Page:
This six-volume UNESCO History of the Caribbean attempts to integrate the historical experience of its peoples and societies from the earliest times to the present. The region it surveys includes the coasts lapped by the Caribbean Sea wherever an historical explanation of activities of the societies in the islands compels an extension of the boundary to the south or west. The work provides a comprehensive history of the Caribbean, centred on its people and its landscape, written as much as was possible by Caribbean historians. It gives an account of what was common to all as well as what was peculiar to some, and affirms the cultural identity of the region.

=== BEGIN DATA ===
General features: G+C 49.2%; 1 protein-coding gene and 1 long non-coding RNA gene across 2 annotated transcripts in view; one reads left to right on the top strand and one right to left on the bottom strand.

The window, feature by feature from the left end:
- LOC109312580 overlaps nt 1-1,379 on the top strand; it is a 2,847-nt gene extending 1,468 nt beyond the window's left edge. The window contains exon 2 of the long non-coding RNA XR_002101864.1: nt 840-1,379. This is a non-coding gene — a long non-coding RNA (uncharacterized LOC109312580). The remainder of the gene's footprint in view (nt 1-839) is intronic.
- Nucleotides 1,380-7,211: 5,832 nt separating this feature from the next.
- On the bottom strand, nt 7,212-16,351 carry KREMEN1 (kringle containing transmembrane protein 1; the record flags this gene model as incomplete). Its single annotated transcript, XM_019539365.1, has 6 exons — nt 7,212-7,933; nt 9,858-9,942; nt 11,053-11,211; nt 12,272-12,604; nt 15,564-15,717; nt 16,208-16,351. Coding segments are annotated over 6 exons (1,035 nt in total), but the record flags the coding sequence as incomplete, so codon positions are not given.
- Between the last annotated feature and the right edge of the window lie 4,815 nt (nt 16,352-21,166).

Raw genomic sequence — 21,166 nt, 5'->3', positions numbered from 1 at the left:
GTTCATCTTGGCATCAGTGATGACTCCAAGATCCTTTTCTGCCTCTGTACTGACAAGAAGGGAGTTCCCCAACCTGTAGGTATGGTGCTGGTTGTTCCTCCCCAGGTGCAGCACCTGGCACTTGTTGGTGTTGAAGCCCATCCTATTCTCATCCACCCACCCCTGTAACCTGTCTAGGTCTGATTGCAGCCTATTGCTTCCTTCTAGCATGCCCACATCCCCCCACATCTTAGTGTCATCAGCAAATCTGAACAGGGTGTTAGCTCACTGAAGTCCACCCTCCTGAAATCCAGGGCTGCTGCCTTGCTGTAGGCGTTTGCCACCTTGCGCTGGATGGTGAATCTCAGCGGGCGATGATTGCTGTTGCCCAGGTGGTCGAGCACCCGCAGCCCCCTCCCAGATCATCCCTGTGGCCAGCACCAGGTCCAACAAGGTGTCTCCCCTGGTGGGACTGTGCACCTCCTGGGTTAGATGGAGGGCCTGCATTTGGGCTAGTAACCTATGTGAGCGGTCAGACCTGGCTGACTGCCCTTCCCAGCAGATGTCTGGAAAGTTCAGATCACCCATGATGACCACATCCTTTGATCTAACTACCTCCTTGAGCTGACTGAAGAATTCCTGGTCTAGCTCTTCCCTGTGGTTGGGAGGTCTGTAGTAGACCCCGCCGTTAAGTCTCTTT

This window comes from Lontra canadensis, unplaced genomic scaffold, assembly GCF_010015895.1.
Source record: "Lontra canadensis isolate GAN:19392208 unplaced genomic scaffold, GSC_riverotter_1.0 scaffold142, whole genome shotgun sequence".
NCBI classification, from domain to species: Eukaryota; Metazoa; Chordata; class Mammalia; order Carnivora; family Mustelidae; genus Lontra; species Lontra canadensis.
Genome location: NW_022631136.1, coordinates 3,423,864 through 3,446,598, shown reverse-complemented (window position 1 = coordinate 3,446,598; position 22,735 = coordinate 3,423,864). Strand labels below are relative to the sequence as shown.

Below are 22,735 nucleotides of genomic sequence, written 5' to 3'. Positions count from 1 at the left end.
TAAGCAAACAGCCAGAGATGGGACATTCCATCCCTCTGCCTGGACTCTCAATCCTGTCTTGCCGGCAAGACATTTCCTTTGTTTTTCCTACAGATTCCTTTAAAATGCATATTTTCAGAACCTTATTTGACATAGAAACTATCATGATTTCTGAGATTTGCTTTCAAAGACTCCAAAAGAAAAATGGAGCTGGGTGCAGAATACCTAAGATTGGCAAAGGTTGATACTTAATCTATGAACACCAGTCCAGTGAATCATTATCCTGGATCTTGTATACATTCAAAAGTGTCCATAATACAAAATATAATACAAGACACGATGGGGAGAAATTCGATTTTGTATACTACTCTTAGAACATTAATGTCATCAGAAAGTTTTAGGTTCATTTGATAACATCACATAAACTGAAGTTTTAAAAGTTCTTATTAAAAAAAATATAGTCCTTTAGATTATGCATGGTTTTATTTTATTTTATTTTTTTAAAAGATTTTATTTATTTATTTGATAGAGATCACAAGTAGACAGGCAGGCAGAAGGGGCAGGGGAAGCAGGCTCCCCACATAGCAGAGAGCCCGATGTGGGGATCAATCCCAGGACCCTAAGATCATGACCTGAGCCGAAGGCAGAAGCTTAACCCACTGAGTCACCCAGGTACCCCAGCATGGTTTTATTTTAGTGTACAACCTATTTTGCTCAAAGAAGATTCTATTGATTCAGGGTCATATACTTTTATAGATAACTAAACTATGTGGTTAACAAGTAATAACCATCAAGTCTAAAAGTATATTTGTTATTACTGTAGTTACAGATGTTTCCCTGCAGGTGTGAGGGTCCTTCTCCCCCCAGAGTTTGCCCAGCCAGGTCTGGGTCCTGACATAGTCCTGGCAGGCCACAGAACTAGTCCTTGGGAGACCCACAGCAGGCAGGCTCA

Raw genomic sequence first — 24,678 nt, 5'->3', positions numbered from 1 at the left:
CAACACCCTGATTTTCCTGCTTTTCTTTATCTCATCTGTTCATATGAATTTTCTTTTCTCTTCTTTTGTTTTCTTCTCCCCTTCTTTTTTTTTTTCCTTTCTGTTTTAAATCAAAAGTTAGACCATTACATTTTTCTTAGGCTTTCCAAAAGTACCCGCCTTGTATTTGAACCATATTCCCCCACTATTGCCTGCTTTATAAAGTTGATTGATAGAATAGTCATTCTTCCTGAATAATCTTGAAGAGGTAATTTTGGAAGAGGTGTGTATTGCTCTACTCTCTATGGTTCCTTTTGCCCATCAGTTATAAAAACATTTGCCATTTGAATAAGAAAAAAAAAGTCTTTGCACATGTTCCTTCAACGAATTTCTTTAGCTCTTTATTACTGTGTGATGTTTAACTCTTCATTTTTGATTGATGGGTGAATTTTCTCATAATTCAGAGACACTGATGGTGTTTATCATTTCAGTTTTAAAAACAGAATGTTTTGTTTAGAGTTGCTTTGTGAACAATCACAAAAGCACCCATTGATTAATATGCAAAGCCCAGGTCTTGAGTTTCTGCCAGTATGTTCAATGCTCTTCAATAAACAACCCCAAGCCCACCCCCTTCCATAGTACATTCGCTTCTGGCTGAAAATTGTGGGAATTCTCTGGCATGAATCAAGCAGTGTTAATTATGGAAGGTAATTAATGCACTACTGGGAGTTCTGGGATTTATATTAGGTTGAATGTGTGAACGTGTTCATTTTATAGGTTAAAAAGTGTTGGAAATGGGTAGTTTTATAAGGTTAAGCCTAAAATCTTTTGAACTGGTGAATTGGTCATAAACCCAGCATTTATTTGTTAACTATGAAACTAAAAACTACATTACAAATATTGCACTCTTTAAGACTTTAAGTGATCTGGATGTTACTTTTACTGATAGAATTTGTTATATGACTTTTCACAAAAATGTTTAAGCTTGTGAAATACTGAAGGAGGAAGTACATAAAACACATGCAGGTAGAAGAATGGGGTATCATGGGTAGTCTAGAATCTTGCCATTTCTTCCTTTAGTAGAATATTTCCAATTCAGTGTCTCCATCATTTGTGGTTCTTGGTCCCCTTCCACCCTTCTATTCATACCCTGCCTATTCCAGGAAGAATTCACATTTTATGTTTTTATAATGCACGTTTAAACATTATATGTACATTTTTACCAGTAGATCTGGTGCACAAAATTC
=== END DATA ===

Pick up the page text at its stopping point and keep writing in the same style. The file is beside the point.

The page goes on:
The title of Volume IV of the General History of the Caribbean, the Long Nineteenth Century, indicates its range, from the last years of the eighteenth to the first two decades of the twentieth. The volume begins during the hegemony of the European nations and the social and economic dominance of the slave masters. It ends with the hegemony of the United States of America and the economic dominance of American and European agricultural and mercantile corporations. The chapters provide thematic accounts of societies emerging from slavery at different times during the century and also of the circumstances that affected the extent to which these societies were autochthonous within their various territories. The book’s survey of this span of 150 years begins with the Haitian Revolution and its repercussions both within the region and outside. It then examines in turn the variety of ways in which the emancipated, their ex-masters and the colonial powers related to each other in the economy, polity and society of various territories; the economy of sugar in decline; the hostility of local landed elites to the welfare of the emancipated, to the ways landless labourers adapted to survive, and to interregional migrations; the social and cultural transformations of new populations from Africa, India and China; the technical innovations in the sugar industry towards the end of the century that differentiate the interests of field owner from factory owner; the decline of white pre-eminence, yet their resistance to claims for autonomy and an end to colonial tutelage.